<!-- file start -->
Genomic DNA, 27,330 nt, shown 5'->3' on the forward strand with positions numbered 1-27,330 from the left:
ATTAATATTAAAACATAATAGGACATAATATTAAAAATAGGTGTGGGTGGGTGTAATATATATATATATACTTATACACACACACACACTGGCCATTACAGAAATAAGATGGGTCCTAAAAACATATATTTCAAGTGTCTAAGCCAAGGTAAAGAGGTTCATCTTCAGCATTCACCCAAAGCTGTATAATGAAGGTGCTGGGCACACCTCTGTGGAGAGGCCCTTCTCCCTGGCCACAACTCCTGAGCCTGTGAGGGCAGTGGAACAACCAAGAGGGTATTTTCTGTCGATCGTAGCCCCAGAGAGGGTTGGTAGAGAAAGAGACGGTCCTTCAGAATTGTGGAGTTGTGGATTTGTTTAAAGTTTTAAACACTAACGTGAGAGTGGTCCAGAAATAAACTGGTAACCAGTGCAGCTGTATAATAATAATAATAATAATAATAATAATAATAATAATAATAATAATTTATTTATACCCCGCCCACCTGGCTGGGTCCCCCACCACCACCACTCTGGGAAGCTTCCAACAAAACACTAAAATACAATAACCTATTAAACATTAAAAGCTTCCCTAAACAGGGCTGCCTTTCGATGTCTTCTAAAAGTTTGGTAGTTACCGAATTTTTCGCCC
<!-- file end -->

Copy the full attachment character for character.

Genomic DNA, 27,330 nt, shown 5'->3' on the forward strand with positions numbered 1-27,330 from the left:
ATTAATATTAAAACATAATAGGACATAATATTAAAAATAGGTGTGGGTGGGTGTAATATATATATATATACTTATACACACACACACACTGGCCATTACAGAAATAAGATGGGTCCTAAAAACATATATTTCAAGTGTCTAAGCCAAGGTAAAGAGGTTCATCTTCAGCATTCACCCAAAGCTGTATAATGAAGGTGCTGGGCACACCTCTGTGGAGAGGCCCTTCTCCCTGGCCACAACTCCTGAGCCTGTGAGGGCAGTGGAACAACCAAGAGGGTATTTTCTGTCGATCGTAGCCCCAGAGAGGGTTGGTAGAGAAAGAGACGGTCCTTCAGAATTGTGGAGTTGTGGATTTGTTTAAAGTTTTAAACACTAACGTGAGAGTGGTCCAGAAATAAACTGGTAACCAGTGCAGCTGTATAATAATAATAATAATAATAATAATAATAATAATAATAATAATAATTTATTTATACCCCGCCCACCTGGCTGGGTCCCCCACCACCACCACTCTGGGAAGCTTCCAACAAAACACTAAAATACAATAACCTATTAAACATTAAAAGCTTCCCTAAACAGGGCTGCCTTTCGATGTCTTCTAAAAGTTTGGTAGTTACCGAATTTTTCGCCC